Friday, June 25, 2010

Be Ready To Evacuate Or Beware Citizen Journalists?

Recently I wrote about people's ever-increasing need to be wary of news stories they read. In the race to be first, sometimes accuracy gets lost in the rush.

And that's just among mainstream media. Many more so-called news sources exist, whose authors who lack the knowledge or interest in backing up their stories with pesky little things like facts.

Here's a great example.

Today a Facebook friend posted a link to an article that suggested that officials were ready to trigger plans to evacuate Tampa Bay because of the Gulf oil spill.

The article reads as if composed of a dash of fact and two cups of conjecture. It doesn't cite any officials saying that they're considering evacuating the area. Where's the story coming from? I dunno. The article does not even include a byline. I posted on my friend's page, "I wish the article cited sources. As written, it reads like speculation."

My friend had shared the link from another person. That person replied with a link to another article with a nearly identical story, as if the fact that someone copy-and-pasted the article adds credibility to its contents.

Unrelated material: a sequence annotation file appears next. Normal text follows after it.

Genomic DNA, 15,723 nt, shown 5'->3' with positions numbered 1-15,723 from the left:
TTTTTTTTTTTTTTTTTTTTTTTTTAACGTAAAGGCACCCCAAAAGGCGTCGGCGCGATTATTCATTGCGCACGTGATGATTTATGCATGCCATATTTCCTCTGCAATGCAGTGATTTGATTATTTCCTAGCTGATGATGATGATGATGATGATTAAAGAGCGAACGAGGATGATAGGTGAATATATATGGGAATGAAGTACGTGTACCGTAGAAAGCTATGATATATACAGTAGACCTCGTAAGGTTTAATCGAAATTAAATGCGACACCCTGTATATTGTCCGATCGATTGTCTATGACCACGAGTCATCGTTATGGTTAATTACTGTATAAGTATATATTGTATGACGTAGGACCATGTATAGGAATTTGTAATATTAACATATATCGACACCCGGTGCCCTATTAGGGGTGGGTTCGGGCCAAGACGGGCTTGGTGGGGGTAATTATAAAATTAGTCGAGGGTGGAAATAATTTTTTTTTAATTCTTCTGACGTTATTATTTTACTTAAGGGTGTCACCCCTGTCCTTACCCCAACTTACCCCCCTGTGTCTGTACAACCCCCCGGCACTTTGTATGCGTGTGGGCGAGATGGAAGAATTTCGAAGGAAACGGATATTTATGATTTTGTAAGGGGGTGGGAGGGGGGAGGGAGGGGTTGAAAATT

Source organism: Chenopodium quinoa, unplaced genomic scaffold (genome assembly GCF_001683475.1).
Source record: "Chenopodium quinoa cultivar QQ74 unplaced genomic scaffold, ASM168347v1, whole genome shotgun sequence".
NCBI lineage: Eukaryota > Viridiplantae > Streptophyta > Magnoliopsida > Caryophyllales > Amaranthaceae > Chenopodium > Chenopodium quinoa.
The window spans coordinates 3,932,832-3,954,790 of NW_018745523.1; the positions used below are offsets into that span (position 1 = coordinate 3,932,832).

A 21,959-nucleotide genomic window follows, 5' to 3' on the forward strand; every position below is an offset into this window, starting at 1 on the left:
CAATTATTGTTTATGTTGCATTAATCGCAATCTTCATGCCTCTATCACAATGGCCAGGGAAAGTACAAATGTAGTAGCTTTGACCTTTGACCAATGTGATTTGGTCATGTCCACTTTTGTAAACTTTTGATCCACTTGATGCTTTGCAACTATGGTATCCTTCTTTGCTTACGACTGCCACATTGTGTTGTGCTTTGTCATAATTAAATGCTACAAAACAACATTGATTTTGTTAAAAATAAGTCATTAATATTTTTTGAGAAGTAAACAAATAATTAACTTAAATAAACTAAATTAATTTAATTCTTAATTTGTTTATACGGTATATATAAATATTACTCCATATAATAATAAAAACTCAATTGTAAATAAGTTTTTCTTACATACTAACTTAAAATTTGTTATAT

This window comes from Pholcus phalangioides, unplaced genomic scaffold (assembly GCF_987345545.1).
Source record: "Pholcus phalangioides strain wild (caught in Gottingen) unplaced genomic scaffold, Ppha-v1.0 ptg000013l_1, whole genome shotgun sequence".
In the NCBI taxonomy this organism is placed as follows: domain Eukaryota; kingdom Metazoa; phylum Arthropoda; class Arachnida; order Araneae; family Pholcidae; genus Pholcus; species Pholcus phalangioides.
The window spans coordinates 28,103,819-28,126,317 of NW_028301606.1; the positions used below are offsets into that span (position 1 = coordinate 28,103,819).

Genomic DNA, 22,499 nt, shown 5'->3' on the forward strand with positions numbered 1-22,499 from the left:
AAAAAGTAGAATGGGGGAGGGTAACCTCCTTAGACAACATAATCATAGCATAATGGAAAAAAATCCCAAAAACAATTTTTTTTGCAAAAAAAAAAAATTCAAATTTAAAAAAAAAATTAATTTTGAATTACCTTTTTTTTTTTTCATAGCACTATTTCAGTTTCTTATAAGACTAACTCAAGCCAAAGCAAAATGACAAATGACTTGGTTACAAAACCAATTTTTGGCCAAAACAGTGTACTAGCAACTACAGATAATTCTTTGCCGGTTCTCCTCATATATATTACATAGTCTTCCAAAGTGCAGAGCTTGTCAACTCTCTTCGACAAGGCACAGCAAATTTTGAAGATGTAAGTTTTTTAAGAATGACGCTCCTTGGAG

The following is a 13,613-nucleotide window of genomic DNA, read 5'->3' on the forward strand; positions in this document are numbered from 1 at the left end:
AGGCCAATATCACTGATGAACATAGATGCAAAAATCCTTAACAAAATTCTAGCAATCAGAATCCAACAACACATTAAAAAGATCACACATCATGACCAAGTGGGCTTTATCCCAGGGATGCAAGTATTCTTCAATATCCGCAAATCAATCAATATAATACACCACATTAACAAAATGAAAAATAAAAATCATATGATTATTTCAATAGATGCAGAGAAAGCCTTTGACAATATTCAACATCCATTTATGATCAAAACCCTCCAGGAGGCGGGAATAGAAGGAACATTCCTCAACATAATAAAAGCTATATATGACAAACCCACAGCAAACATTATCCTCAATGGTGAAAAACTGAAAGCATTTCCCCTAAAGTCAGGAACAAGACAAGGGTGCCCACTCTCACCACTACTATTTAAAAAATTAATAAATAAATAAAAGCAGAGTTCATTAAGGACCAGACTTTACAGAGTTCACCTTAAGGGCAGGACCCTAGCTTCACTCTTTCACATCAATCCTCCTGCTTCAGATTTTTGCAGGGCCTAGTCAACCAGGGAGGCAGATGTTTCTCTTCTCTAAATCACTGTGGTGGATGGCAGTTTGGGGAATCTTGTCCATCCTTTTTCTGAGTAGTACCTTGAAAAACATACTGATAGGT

At least this version, which appears to be the original, had a byline. But the author is either a terrible writer or an awful reporter. She lets a reader infer that because "plans are in place" for an evacuation that those who could order one have their finger poised over the "go" button.

In a reply on Facebook, I wrote, "Is there a plan in place? I sincerely hope so! There is a plan in place for evacuation from a hurricane too. But there is no evidence cited that those who could order an evacuation have even considered it."

The article appears on, which pays writers on a pay-per-click basis. Whether the writer inadvertently failed to label a commentary as such or whether she deliberately distorted facts hoping the story would go viral, I don't know.

It was clear from the comments on my friend's Facebook page that more than a few people were willing to take the story at face value, believing what "they" say without question who "they" are or even if they exist.

As I concluded my Facebook reply, "Please, please, be skeptical of what they say. They are usually just making stuff up."

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